Edward Washburn Whitaker
Brigadier General, United States Army
Washburn Whitaker was born on June 15, 1841 in Killingly, Connecticut.
He was the son of George Whitaker and Mary (Colgrove) Whitaker. Edward
was one of sixteen children (eight brothers and seven sisters). He was
educated in the public schools in Ashford, Connecticut and in an Academy
in Olneyville, Rhode Island.
Edward is a descendant of Richard Whitaker and Rebecca (Cooper) Whitaker of Rehoboth, Massachusetts Edward's great-grandfather was Lieutenant Richard Whitaker, an officer in the Revolutionary War.
Edward was one of four brothers who enlisted in Union Regiments in the Civil War. Edward and Daniel enlisted together in Connecticut or New York regiments, William in a New Hampshire regiment, and George enlisted in a California unit and served in New Mexico.
Edward fought in 82 engagements during the course of the war. He was slightly wounded at Falling Waters, Maryland, by shrapnel. While running at a gallop at Five Forks, Virginia, his horse fell on him, and caused him to have a life long groin and back injury.
Edward was awarded the Congressional Medal of Honor for his actions at Reams Station, Virginia, on June 29, 1864. At the age of 23 he was the youngest General in the War of the Rebellion.
Daniel Whitaker, First Lieutenant, Company B, 2nd New York Cavalry was killed in action at Aldie, Virginia, on June 17, 1863. Edward was a Second Lieutenant in the same Company at the time of his brother Daniel's death.
In his HISTORY of the FIRST REGIMENT Connecticut Volunteer CAVALRY, Brevet Brigadier General Erastus Blakeslee writes of Edward Whitaker:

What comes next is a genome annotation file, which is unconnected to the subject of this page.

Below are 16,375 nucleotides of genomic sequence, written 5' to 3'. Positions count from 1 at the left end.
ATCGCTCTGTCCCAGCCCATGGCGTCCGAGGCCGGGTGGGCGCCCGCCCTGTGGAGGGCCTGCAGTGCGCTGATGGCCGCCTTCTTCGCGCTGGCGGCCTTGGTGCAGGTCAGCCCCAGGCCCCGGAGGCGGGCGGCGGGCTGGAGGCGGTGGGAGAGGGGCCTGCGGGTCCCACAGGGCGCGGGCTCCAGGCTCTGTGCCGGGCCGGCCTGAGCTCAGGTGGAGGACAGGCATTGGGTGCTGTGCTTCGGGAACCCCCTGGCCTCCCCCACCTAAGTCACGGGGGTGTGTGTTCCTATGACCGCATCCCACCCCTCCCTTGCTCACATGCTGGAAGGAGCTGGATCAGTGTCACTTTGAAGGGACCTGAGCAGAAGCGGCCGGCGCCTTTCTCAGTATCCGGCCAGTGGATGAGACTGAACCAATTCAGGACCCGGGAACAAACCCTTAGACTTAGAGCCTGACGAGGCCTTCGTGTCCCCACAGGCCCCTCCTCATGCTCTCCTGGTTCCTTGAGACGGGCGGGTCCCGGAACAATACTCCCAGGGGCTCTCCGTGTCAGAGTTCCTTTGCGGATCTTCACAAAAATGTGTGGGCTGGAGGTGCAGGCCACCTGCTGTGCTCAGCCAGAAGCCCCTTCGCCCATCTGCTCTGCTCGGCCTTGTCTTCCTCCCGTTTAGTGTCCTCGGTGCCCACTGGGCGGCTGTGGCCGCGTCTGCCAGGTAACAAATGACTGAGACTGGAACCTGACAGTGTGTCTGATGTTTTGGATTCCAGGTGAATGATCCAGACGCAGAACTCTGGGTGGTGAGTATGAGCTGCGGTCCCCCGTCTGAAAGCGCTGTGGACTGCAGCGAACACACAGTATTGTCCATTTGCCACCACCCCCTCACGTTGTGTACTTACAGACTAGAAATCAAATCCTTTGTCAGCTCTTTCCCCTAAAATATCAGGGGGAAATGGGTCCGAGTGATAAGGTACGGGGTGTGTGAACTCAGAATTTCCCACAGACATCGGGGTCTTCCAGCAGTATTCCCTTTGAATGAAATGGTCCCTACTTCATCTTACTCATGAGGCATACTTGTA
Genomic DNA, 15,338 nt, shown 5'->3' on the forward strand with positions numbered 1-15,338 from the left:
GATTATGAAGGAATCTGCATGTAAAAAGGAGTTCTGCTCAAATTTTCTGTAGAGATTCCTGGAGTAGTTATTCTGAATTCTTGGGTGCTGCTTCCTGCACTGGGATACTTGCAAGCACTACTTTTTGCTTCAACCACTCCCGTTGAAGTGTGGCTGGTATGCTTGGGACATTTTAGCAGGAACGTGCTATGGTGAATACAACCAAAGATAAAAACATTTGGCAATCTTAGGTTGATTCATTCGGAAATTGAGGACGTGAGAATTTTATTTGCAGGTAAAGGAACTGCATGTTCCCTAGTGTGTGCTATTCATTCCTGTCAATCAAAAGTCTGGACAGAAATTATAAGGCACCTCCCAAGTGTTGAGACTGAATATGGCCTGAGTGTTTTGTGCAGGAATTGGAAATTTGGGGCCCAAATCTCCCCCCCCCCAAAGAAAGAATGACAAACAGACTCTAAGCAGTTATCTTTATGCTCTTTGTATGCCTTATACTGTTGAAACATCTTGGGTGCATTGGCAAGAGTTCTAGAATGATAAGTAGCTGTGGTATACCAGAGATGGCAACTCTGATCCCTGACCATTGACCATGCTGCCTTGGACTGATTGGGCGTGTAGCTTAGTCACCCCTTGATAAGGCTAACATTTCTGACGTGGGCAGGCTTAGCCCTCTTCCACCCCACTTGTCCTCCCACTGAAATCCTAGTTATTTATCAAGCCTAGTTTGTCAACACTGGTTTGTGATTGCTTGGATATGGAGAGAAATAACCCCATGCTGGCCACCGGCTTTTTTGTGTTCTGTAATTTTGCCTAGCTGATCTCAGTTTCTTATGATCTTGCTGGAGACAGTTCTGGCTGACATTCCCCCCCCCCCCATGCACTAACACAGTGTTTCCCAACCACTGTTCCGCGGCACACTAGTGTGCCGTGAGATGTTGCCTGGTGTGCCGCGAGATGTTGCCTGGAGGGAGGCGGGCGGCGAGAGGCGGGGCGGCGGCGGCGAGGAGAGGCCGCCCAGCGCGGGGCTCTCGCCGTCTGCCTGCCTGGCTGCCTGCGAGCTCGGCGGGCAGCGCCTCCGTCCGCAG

"Captain Whitaker of the First Connecticut Cavalry, on Wilson's staff, was dispatched to General Meade for succor. With forty men of the Third New York he dashed through the enemy's lines and reached headquarters with fourteen men and two prisoners. But it was too late. Wilson burnt his ammunition and baggage wagons, left his ambulances, spiked his guns and retreated in hot haste."
December 19th-22nd 1864 the regiment, temporarily under Major Whitaker, marched with the division 120 miles in four extremely cold days, gallant ly repulsed a fierce night attack in an ice covered bivouac at Lazy Springs, and returned to camp with fifty frost-bitten men; and on February 4th-5th, 1865, fifty picked men of the regiment with 250 others from the division, all under the same officer, then on Custer's staff, marched over the Alleghenies to within four miles of Moorefield, 140 miles in forty-eight hours, half within the enemy's lines, and capturing the noted Harry Gilmore in bed, brought him back a prisoner."
"The enemy were strongly posted on a ridge with artillery. They must be dislodged. The First Connecticut and two other regiments were assigned to Lieutenant-Colonel Whitaker for this purpose. They were secretly put on the rebel left flank and dismounted in mud knee-deep. An ice storm prevailed and the shells crashed fearfully through the ice-covered trees. The flanking party, the First Connecticut, led by Major Goodwin, being on the right, charged with great enthusiasm; at the same time the division advanced; the enemy broke, and 1,303 prisoners, 150 wagons, eleven guns and eighteen battle flags were ours, won wholly by Custer's division..."